From Boosters To Beers: Disused Nike Missile Command Site Being Turned Into Brewery
The summit-top air defense nerve center turned brewery is another example of how creative folks can take government trash and turn it into treasure.
We are always fascinated with the seemingly never ending network of Department of Defense-related infrastructure that speckles the United States and especially those installations that are deemed surplus and auctioned off to citizens and corporations at a tiny fraction of their original construction cost. Even overseas, relatively pristine Cold War relics are still being sold off for pennies on the dollar. But regardless of price, it requires a lot of creativity and vision to turn something meant to fight World War III into something personally or commercially useful and attractive. Grist House Craft Brewery of Millvale, Pennsylvania seems to have the creative drive and a plan in place to do just this, deciding to open up their second location in a 70 year old Nike missile command center.
Bob Batz of the Pittsburgh Post-Gazette reports that in just over four years, the Grist House team has outgrown their first location and has made the abandoned Nike Missile Master Direction Center their next location. The site is in Collier Township, Pennsylvania at one of the highest points in surrounding Allegheny County. It was home to U.S. Army Nike Ajax and Hercules surface-to-air missiles and anti-aircraft artillery in the 1950s and 1960s. It's worth noting that the Nike Hercules missile system could be armed with a nuclear warheads.
A number of radar systems have come and gone from the summit since its inception as well. Originally, the radar data from the Nike site was shared with the FAA and the USAF's SAGE network. Today an FAA radar still sits at the center of the site surrounded by the once cluttered sensor and weapons platforms. This part of the site will remain in FAA hands.
The Nike installation had the unique role defending nearby Pittsburgh, a cradle of American industry at the time, from Soviet bombardment if World War III had come. So we aren't talking about a building designed for normal applications, but a large bunker structure that was built to fight during a nuclear conflict. The Missile Master Direction Center was the nerve center for the Pittsburgh Defense Area, which included about two dozen missile launch sites scattered around the city and its outlying suburbs.
The Missile Master Direction Center that will become Grist House Brewery is made up of extremely thick concrete walls that encase a whopping 55,000 square feet. The main floor will become a production center for the brewery. Two basement sub-levels, include a room that was copper-lined to protect mainframe computers from electromagnetic pulses (EMPs) produced by nuclear detonations, will work as a giant barrel aging facility, taproom, and retail store. The destination brewery will include a large deck to take advantage of the views at the elevated locale as well as a dog park and other outdoor areas for people to enjoy the one-of-a-kind site. It's not clear if the brewery will retain the helipad or not, but helicopter wine tours are becoming increasingly popular in some areas of the country.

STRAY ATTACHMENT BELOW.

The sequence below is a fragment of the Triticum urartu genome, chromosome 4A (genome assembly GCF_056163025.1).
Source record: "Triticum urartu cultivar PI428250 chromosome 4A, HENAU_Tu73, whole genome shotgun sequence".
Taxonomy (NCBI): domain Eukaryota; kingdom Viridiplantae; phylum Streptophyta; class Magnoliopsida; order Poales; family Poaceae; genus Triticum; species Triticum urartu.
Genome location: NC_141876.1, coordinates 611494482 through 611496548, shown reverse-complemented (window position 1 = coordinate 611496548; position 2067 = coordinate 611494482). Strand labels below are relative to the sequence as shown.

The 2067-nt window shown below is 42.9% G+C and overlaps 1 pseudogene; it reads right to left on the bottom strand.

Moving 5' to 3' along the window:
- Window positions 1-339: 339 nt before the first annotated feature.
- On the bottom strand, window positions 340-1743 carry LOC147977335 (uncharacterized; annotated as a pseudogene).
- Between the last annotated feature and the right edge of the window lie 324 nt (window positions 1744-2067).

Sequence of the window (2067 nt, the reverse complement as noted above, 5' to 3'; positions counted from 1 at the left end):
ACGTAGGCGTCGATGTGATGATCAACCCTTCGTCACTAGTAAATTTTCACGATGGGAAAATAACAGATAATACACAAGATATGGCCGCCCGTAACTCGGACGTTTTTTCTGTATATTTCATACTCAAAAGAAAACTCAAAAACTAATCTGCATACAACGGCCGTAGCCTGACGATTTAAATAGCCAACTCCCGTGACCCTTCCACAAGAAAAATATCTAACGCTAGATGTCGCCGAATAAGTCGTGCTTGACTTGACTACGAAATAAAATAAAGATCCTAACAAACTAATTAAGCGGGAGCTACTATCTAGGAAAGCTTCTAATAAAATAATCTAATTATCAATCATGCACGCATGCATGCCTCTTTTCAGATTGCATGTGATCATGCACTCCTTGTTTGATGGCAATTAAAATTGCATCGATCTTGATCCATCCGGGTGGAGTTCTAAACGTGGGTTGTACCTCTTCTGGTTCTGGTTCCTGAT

The facility was originally auctioned off in 2014 by the General Services Administration as part of a set of parcels that make up the Charles E. Kelly Support Facility that was still used by the Army Reserves up until around 2009, although it worked mainly as a storage and office site at the time.
The facility harkens back to a time when many locales in the United States were blanketed with an integrated air defense system supported by alert fighters and throngs of surface-to-air missiles. Those missiles and the infrastructure that supported them was absurdly advanced for their time, but eerily simple by today's standards. Presently, only Washington, D.C. is ringed by radar-guided surface-to-air missiles, a largely unknown reality that you can read more about in this past feature of mine.
So there you have it, another Cold War infrastructure relic that is really a diamond in the rough for the right user. We often hear of sites being sold off that are in remote locations, like missile silos or lighthouses, but this example goes to show you that there are still some gems to be had that are close to relatively urban areas. And what a draw they can be. There are breweries in most larger communities these days, but what brewery can allow prospective patrons to visit a Cold War command bunker atop a vista with breathtaking views?
Good luck to the guys and gals at Grist House Brewing! Thanks for keeping a piece of our military history alive. Hopefully we can make it out there one day to have a cold one!
And with that in mind, can we suggest a special lager called the Grist House Cold Warrior that is exclusive to your new location? I think it would really blast off and knock 'em out of the sky!
Contact the author: Tyler@thedrive.com